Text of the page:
The future has a finish line. It’s called death.


The future has a finish line started with a phone call.

“Have you ever eaten magic mushrooms or taken LSD?”

This was a question my friend asked me as we were nearing the end of a 45-minute phone call together.

I laughed a little and said, “funny you asked. I was looking up psilocybin near me.”

“You should do it. I think it would be good for you.” He says.

The burden of ambition

Our call wasn’t supposed to be about taking magic mushrooms. I was having a tough time trying to figure out what’s next for me. In my career, relationships, and life in general.

I’ll be turning 40 in a few months (and if you’re reading this now I’m 40 as of Nov 22, 2020). The last 12 years of my life have been dedicated to helping people achieve amazing physical, mental, and emotional transformations.

I help people lose weight and keep it off forever. Coaching both in-person and online. At any moment I have 80+ clients that I work with. We dive deep into the challenges they face to achieve a body and life that they’re proud of.

Everything I do revolves around my work. Every book I read, every article I write, every thought I have from when I wake to when I sleep. It all revolves around my work and helping someone.

I’m lucky. I like my job. I don’t love it but I like it. It allows me to mostly work from home, have a flexible schedule, and I get to help people change their life.

But I’m burned out. Or at least I feel burned out. Not from being overworked, simply from the work itself. Personal coaching is like having a house party and entertaining the same guest the entire time.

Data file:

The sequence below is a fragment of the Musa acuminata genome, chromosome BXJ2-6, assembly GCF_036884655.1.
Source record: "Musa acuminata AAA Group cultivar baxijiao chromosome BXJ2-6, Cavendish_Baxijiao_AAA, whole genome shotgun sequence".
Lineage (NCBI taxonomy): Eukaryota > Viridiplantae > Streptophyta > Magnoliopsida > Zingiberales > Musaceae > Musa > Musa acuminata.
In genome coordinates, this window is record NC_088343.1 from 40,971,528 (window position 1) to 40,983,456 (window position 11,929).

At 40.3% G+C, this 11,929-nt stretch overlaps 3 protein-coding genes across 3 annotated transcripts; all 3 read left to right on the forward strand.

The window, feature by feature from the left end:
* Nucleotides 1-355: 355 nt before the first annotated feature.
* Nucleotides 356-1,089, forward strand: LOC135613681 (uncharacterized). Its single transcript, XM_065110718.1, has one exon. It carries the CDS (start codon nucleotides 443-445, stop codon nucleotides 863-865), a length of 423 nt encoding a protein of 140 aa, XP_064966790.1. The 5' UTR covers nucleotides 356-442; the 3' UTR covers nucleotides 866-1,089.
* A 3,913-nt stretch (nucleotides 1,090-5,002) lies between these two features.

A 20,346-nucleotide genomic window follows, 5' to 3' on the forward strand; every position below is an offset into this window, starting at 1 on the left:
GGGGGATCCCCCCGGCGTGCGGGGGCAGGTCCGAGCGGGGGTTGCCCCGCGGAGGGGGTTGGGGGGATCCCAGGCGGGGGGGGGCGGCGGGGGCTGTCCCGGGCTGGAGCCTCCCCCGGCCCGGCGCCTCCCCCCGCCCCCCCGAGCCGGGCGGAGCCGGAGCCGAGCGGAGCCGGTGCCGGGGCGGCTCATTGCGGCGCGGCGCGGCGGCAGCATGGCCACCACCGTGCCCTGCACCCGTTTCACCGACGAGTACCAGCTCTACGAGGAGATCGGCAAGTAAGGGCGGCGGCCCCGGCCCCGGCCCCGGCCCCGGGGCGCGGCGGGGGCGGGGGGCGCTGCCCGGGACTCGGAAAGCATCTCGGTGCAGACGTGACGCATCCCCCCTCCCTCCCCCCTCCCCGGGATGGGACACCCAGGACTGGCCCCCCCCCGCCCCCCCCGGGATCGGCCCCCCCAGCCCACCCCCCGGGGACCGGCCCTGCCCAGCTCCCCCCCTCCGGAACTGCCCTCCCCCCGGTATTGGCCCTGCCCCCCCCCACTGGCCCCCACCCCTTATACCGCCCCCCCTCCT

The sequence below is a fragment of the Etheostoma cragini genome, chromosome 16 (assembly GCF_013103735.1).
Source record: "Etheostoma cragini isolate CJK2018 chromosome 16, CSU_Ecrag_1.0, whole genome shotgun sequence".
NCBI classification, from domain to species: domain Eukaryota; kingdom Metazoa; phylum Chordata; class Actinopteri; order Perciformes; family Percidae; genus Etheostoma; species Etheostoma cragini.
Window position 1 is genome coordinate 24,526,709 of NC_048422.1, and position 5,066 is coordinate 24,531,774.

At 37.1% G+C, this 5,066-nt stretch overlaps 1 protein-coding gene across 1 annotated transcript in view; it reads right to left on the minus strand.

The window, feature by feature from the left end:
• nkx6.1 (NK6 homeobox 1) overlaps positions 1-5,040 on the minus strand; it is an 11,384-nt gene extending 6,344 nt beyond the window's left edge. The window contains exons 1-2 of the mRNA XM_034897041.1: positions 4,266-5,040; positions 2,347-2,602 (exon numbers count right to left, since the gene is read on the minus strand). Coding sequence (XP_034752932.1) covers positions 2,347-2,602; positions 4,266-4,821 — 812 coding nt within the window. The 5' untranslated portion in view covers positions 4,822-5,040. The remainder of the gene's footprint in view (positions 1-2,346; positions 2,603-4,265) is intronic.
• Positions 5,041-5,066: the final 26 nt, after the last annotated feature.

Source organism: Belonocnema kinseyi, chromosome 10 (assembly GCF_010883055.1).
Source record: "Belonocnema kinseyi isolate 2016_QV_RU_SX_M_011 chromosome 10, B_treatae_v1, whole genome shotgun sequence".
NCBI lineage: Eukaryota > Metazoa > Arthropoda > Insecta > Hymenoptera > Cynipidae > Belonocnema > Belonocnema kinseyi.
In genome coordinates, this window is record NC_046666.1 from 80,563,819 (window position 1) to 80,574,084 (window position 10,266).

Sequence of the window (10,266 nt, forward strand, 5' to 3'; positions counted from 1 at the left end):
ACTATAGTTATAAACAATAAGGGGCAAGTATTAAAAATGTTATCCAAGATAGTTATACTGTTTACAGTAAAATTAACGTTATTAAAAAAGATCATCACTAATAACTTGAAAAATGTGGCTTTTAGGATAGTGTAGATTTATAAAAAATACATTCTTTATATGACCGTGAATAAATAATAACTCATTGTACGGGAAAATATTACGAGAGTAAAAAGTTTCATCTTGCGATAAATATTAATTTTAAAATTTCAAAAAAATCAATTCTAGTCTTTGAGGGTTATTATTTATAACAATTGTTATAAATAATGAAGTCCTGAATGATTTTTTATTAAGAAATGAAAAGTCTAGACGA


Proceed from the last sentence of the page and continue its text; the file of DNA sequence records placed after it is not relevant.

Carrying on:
It doesn’t excite me like it used to. I don’t get any intrinsic value from it. Everything is external. When a client is successful I’m successful. But that lasts about a day. It’s like buying a really dope car. It’s awesome the first week, you feel like a boss. But after the initial excitement, um, it’s on to the next.

Essentially, this was my premise on the call with my friend.

Justin. You’re a super smart and successful guy that’s always striving for the next thing. Maybe there doesn’t need to be a “next thing.” Maybe you simply write because you enjoy the art of writing. Read a book not because it helps you with your career, but because you want to read the fucking book. Take your camera out and shoot some pictures, not to share on the gram – but for you. Go whisky tasting, to learn, not to write an article about whisky tasting.

As type-A people, we like to set big goals and get shit done. But this ambition can leave us feeling unsatisfied. Always striving to learn, grow, or challenge yourself isn’t only unrealistic. It’s also not needed and may be detrimental.

This was the punch in the face that I needed.

Moving forward and always looking ahead is wonderful. But every so often it’s important to turn the head around to reflect on how far you’ve come. And for a moment, sit with that.

Drink it in.


Allow yourself to slow the fuck down.

The future has a finish line. It’s called death.

And if you keep striving for faster, better, harder – or the next thing. You’ll reach that finish line quicker than if you would have taken a moment to look back at how far you have come.

I guess that’s what this digital garden entry is. A way for me to slow down a bit. To write something simply to write it. A way to force me to look back at how far I’ve come.


Gratitude: Nate Green and the phone call we had. As well as his thoughts on the burden of ambition.

Photo by Ahmed Adly on Unsplash